ISLAMABAD: The Supreme Court on Tuesday asked the counsel representing Pakistan Tehreek-e-Insaf (PTI) Secretary General Jahangir Tareen to submit details regarding his client’s London properties in the disqualification case against him.
A three-member apex bench – headed by Chief Justice Saqib Nisar and comprising of Justice Umar Atta Bandial and Justice Faisal Arab – is hearing a petition filed by Pakistan Muslim League-Nawaz leader Hanif Abbasi, seeking disqualification of PTI chief Imran Khan and Jahangir Tareen over alleged non-disclosure of assets, existence of offshore companies and foreign funding for the party.
As the hearing began, Tareen’s counsel Sikandar Bashir said Tareen deposited funds in a trust from money earned from Pakistan. In response, the bench enquired regarding the process of purchasing property abroad.
Bashir replied that the first step is to form a trust after which a company is formed under the trust to purchase the property.
During the proceedings, the chief justice also remarked that “things don’t remain the same in Pakistan. Things may change tomorrow from how they are today”.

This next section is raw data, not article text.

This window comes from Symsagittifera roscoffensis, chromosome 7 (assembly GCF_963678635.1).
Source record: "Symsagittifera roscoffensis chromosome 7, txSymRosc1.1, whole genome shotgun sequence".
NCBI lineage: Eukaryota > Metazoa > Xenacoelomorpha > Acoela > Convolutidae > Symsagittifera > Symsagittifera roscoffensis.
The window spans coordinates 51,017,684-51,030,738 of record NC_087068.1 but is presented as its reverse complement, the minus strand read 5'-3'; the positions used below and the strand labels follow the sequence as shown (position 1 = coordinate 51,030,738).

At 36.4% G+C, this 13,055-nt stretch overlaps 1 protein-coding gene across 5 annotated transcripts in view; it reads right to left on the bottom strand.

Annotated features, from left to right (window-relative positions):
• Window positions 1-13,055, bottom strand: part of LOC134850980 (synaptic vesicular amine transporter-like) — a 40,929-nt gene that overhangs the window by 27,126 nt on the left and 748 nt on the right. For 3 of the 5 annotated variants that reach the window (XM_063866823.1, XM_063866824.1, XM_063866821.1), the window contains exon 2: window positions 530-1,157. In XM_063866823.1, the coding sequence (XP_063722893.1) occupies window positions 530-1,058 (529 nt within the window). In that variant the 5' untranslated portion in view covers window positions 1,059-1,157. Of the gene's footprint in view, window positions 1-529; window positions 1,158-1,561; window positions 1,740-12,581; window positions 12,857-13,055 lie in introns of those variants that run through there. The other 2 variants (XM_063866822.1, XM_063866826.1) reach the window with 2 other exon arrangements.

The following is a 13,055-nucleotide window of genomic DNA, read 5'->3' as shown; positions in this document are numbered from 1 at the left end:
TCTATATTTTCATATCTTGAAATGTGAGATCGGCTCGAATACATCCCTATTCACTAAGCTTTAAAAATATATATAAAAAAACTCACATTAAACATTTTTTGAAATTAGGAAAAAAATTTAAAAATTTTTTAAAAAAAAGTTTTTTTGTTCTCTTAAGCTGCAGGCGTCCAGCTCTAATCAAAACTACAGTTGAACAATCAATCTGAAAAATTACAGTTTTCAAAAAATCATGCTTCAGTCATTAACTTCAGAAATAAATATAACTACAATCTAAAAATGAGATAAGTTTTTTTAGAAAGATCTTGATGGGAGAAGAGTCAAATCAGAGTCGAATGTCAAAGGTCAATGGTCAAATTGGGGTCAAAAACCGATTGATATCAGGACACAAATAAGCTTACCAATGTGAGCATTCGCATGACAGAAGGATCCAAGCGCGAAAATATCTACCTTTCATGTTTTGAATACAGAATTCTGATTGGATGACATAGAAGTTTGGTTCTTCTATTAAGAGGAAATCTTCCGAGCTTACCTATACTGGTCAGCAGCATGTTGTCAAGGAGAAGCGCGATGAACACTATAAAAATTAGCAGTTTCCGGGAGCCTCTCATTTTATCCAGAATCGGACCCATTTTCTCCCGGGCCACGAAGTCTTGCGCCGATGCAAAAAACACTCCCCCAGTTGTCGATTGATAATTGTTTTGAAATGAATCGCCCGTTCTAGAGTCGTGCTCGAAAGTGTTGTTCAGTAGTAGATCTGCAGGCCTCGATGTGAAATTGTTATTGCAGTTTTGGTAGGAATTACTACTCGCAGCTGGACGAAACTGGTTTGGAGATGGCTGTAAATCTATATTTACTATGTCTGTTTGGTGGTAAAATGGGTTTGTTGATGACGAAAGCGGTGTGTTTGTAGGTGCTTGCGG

Speaking about Tareen’s London property, Bashir informed the bench that a plot worth over two million pounds was bought through the offshore company, which was registered on April 27, 2011. He added that the plot was then mortgaged to construct the house.
Bashir while explaining the matter said that his client sent $4.7 million in 2011 for the purchase of 12 acres of land and constructed a house in Hyde House in the UK. It was bought for 2.1 million pounds while an agreement for the construction of the house was worth 2.5 million pounds.
Tareen’s counsel argued that the trust deed cannot be shared to which the court responded that the counsel had said initially that he will share all the details of the case.
The bench observed that the court has to be satisfied that Tareen has no control of the London property.
The property belongs to Shiny View Limited (SVL) offshore company owned by a trust, said Tareen’s counsel adding that Tareen is not now the legal owner and trust is owned by his children.
“It is beyond my comprehension that Tareen created a trust for his children but does not have faith in them to run it,” said Justice Umar Atta Bandial.
“It has been admitted that Tareen didn’t disclose this property in his nomination papers,” said another judge Justice Faisal Arab in his remarks. He further added that “it is a general practice that people send their illegal money abroad to purchase property in the name of trust.”
Tareen’s counsel claimed that his client had sent the money through a banking channel which was earned legally.
The hearing was then adjourned until October 25 when Bashir said he will produce further details before the bench regarding the amount remitted outside the country by Tareen to satisfy the court’s query.
During an earlier hearing of the case, the bench had observed that Tareen had failed to disclose in his election forms the possession of 18,566 acres of agriculture land obtained on lease.